Forgotten Film

A very long time ago, I bought a Lubitel 166B. I wanted to experiment with both TLRs and medium-format photography, and I already had a (small) collection of Soviet and Eastern Bloc cameras. It’s not got the style or sophistication of a Rolleiflex, but it’s still a beautiful object and is a joy to use.

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The first time I ever shot on this camera was the first time I went to Cambridgeshire to see Katie’s parents. I was mostly just playing around for fun, but here and there I tried to do some ‘serious’ photography. I had the film lying around for a while, because uni and work had caught up with me and I had never managed to get it into the darkroom, but recently I re-discovered it and sent it to a lab to be developed and scanned.

Peterhouse College, 02
Peterhouse College, #02

Whether the light-leaks are due to the camera or the fact that the film had been lying around for so long, I don’t know, but most of the images have at least one splotch of white on them, and some even more than that. This one, of the ceiling in the entrance-way to Peterhouse College, Cambridge, is missing a lot of detail, but that doesn’t stop the pattern from being striking, and I think gives the image character.

Some others have come out a little bit better. This is Peterhouse again, this time from the outside. The image has some fading but I think this works in its favour. The beautiful contrast between the intricate pattern on the roof and the texture of the columns, accentuated by the grain of Ilford FP4+, gives the image an almost painterly quality.

Peterhouse College, 01
Peterhouse College, #01

The same goes for this image of a church door in Huntingdon. You can see the beautiful grain on the door, contrasted with the decoration and the stonework above. These images have been edited in Lightroom, of course, but not much.

Church Door
Church Door Study

I’m quite pleased with these images, although I probably shouldn’t leave it a year before getting them developed next time. If I had the time and money I think I’d work more with film. I enjoy the feeling of working with a mechanical camera, especially something like the Lubitel, and I do love the quality and character that you get from film that you really can’t achieve with digital. However, like many, I am limited by material reality, so for now, I’ll have to say goodbye to my archaic Soviet TLR.

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The Importance of Presentation

A while ago I received a copy of Forms of Japan, a collection of photographs from Japan by British photographer Michael Kenna. Kenna is one of my favourite photographers, not least because of his meditative approach to photography, and this is very apparent when looking through the pages of this book. I’m not going to go into too much detail about the contents of the book, but I do want to talk about its presentation.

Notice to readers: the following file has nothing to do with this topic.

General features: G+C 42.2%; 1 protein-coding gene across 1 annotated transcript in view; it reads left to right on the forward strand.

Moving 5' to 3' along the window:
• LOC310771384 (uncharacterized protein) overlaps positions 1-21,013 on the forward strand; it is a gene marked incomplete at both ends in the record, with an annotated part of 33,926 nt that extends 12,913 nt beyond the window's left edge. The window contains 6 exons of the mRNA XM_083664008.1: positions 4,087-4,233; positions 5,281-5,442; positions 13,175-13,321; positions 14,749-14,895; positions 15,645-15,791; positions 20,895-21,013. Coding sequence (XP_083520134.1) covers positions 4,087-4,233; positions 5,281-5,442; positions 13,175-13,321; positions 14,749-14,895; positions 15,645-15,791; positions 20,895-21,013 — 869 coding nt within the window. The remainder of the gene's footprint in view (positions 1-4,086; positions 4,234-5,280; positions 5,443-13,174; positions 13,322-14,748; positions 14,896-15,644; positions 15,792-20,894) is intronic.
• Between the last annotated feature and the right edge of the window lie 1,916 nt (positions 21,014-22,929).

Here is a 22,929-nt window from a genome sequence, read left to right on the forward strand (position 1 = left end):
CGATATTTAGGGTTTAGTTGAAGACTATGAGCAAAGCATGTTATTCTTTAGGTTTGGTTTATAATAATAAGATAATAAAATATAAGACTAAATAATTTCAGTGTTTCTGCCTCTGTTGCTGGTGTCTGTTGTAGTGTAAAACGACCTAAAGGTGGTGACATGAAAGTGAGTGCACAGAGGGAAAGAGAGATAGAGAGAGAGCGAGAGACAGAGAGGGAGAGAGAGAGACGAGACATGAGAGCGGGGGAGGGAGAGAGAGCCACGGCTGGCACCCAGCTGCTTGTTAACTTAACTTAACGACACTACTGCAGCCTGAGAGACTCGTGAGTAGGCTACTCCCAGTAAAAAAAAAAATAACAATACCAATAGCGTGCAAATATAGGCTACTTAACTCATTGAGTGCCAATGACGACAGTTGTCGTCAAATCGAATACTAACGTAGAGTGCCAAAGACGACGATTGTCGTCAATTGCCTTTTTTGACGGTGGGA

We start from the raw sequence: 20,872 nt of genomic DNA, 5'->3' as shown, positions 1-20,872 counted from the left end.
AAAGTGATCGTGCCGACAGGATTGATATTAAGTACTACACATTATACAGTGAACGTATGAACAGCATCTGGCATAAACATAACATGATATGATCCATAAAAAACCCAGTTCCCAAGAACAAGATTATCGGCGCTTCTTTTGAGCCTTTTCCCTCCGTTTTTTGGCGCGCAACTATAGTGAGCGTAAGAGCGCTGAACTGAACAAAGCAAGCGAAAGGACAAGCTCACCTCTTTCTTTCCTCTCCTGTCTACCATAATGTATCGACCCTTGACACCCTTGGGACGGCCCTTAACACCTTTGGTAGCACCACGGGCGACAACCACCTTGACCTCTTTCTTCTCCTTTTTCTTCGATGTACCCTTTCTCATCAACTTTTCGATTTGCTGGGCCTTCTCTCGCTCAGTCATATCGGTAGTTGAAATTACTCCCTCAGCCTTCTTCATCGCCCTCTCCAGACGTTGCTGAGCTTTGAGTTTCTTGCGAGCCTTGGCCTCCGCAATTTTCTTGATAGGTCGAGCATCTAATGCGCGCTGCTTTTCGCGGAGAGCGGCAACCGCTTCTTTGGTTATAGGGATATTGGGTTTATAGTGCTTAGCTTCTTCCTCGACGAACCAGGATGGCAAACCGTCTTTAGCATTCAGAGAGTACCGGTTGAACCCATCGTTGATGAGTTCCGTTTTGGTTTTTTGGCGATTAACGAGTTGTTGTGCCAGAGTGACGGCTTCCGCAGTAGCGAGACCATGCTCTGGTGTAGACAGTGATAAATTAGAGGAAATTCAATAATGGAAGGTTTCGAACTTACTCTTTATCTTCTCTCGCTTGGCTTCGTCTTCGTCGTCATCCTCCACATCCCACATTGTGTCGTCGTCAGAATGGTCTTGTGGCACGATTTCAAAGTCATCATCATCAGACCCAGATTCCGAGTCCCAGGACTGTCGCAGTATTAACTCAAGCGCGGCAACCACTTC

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Upon opening the cover, itself holding a misty forest scene which does a perfect job of setting the mood for the rest of this book, you am greeted by the first chapter, aptly named First. In this chapter, Yvonne Meyer-Lohr, who collaborated with Kenna to produce Forms of Japan, talks about the influence of Japanese Zen on Kenna and his photography. From here on, the book is split into five main other chapters, each dealing with a specific subject studied in Kenna’s photographs.

  • Sea – Forms of Isolation
  • Land – Forms of Strength
  • Trees – Forms of Transformation
  • Sprit – Forms of Entireness
  • Sky – Forms of Elusiveness

These chapters lead you through the book, tackling each of Kenna’s forms in its entirety before moving on to the next. Each chapter begins with a beautiful header, and a preface written by Meyer-Lohr, before showing a series of beautiful photographs which capture, as Kenna always does, a beauty that transcends that of the landscape itself.

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The images are uninterrupted, save for haiku which perfectly reflect the images they accompany. These haiku, coupled with the calming, meditative nature of Kenna’s images themselves, give the entire book a contemplative atmosphere, and make browsing the pages an absolute joy. This book makes it obvious that the haiku is the perfect written form to compliment Kenna’s photography.

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The sizing of images varies throughout the book, but fits every image individually. Some images take up full pages, sometimes more, and create an impact as soon as a page is turned, rushing up to strike you in the face, leaving you staring at the photograph slightly dazed. Others take up a quarter of a page, leaving plenty of negative space on the paper, and forcing you to interrogate the page to really understand the images. Often a row of images are presented on a spread, fitting a particular form, like these piers, the horizon in each image at the same height to give a sense of continuity.